Dangerous: How Hot Is Too Hot for Dogs?

Written by Shaunice Lewis
Updated: October 21, 2022
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As warmer weather approaches, many people will be spending more time outdoors with their friends, family, and pets. While it may be fun to relax in the heat, it’s important to be aware of how hot is too hot for your dog. Heatstroke can be a very serious concern not just for people, but for your dog as well and can lead to death if ignored or left untreated. It’s best to take precautions and know when it is too hot outside for your dog’s safety.

What Temperature Is Too Hot for Dogs?

As the weather warms up, dog owners will need to be more aware of the temperature outside so that their dogs can remain safe in the heat.

How hot is too hot for dogs?

Just like humans, dogs are able to adjust to higher temperatures over time, but whenever it’s over 77 degrees Fahrenheit, you’ll want to keep an eye on your dog. Pavement temperatures can be significantly hotter than the air outside if it’s in direct sunlight—especially on days with no wind and low humidity.

Your dog has sensitive foot pads that can be easily burned even if the air outside doesn’t feel that hot to you. Sometimes the pavement temperature can be anywhere from 40-60 degrees hotter than the air temperature. If your dog stands on these parts of the ground it can cause burns on its feet in as little as 60 seconds.

Aside from pavement temperatures, it’s important to be aware that anything higher than a dog’s body temperature short-term can be an issue for your dog as well. A dog’s body temperature is normally between 100 and 103 degrees. Any time that the outdoor temperature exceeds this amount, problems can arise quickly within your dog. But it’s not just high temperatures that can be dangerous, even on days where the temperature is below 100 degrees but there are high humidity levels, it can feel too hot for your dog.

How hot is too hot for dogs when it comes to humidity? High humidity levels can prevent your dog from being able to cool off efficiently.

Dogs would normally do this through panting, but the high humidity can make it hard for your dog to cool itself this way. If temperatures are in the 80s and 90s with high humidity your dog is at risk for heatstroke and other heat-related illnesses—especially if your dog is getting exercise or playing a lot outdoors. Basically, the higher the humidity is, the lower the heat has to be in order for it to negatively impact your dog.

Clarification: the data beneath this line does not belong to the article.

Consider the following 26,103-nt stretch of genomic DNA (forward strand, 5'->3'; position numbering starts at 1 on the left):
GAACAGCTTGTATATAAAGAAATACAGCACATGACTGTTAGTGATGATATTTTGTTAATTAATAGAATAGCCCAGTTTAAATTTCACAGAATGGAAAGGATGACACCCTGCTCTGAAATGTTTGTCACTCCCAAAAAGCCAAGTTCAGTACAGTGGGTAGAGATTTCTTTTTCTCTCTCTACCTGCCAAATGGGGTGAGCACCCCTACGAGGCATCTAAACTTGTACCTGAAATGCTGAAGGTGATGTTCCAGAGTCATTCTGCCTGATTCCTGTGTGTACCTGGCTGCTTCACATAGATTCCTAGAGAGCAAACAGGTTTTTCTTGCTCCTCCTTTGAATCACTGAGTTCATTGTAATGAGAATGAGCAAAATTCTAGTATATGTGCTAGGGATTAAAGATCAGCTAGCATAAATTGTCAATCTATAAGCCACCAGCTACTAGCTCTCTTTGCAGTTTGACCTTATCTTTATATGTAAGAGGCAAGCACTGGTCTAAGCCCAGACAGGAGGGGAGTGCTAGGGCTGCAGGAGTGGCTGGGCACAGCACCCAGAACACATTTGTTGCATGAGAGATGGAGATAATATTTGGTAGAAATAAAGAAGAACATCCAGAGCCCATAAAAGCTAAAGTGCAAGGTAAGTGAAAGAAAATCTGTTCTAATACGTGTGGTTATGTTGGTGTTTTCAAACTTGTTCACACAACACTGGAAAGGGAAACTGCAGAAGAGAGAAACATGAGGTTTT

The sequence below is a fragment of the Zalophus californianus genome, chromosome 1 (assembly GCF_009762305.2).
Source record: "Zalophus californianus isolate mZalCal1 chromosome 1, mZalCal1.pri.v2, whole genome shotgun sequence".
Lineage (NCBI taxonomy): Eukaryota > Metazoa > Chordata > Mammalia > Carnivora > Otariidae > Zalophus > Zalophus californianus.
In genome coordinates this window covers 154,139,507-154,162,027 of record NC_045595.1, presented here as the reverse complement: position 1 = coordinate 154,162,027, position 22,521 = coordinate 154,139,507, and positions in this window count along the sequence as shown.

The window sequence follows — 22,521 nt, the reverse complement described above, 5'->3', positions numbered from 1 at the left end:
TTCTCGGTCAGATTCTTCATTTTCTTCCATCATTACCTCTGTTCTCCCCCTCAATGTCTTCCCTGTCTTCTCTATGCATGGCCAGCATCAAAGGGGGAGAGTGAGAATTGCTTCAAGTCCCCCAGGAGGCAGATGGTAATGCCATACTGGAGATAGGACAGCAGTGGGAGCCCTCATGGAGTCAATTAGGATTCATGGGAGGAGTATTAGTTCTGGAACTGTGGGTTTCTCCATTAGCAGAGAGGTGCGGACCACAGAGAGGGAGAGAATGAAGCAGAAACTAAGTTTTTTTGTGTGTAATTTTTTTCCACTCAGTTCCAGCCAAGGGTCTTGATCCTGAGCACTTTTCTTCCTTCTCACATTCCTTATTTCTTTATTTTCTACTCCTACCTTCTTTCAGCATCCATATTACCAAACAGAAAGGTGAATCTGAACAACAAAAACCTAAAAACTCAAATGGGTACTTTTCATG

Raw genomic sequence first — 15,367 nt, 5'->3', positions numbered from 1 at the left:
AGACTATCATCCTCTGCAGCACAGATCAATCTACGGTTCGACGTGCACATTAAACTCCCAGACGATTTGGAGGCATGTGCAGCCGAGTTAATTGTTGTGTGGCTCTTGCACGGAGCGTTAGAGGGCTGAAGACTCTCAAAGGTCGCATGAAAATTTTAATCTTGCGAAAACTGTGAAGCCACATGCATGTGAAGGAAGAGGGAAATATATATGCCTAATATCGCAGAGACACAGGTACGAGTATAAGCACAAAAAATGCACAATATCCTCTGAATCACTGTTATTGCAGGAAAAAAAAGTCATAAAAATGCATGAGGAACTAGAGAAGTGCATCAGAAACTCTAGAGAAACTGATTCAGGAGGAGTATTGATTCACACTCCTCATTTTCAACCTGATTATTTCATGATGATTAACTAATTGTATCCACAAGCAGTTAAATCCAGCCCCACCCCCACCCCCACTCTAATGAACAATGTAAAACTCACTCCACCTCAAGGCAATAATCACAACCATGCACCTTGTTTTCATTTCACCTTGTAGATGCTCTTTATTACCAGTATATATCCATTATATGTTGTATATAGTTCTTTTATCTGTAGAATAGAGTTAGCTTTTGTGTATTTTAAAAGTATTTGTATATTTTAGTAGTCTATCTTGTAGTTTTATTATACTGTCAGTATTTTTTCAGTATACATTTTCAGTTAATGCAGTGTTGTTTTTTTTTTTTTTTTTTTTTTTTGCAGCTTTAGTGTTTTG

Your dog may be able to withstand hotter temperatures if it’s just sitting outside but if it will be going with you on a walk or run, you’ll want to closely monitor whether or not it’s doing well in the heat. A good indicator is that if it’s too hot for you to comfortably withstand the sun, then it is definitely too hot for your dog. Remember, when the weather is warmer, we can dress appropriately for the temperature. A dog cannot remove its fur to cool down. Long-haired dogs are especially susceptible to higher temperatures.

While sunglasses and lemonade aren’t the answer, it’s vital to keep your dog cool during the dog days of summer.


How Do I Know if My Dog Is Too Hot?

There is no exact way to pinpoint exactly how hot is too hot for your specific dog, but there are ways that you can become more well-versed in being able to tell if your dog is overheating. There are specific symptoms to look out for if you suspect your dog is overheating. They are as follows:

  • Excessive panting
  • Lethargy
  • Drooling
  • Vomiting
  • Diarrhea
  • Increased thirst
  • Bright red gums and tongue

The above symptoms are usually some of the first signs you’ll notice if your dog is too hot. As their body temperature continues to rise, you may notice more severe symptoms including; stumbling, collapsing, unconsciousness, and even seizures. If any of these things happen to your dog, seek veterinarian care immediately.

Keeping a watchful eye out for these symptoms can make all the difference when it comes to keeping your dog safe and healthy in the heat. If you start to notice some of the less severe symptoms taking place, you should get your dog into a cooler environment as quickly as possible. Providing your dog with water and plenty of shade while it’s outside can help prevent your dog from overheating.

If you’ve looked out for these symptoms and you still aren’t sure if your dog is overheating, you can always check its temperature just to be sure. A digital thermome

ter can be purchased from a pharmacy or drug store and can be used to see what your dog’s rectal temperature is. If its temperature is over 104 degrees then you should get your dog somewhere cooler and seek veterinarian assistance immediately.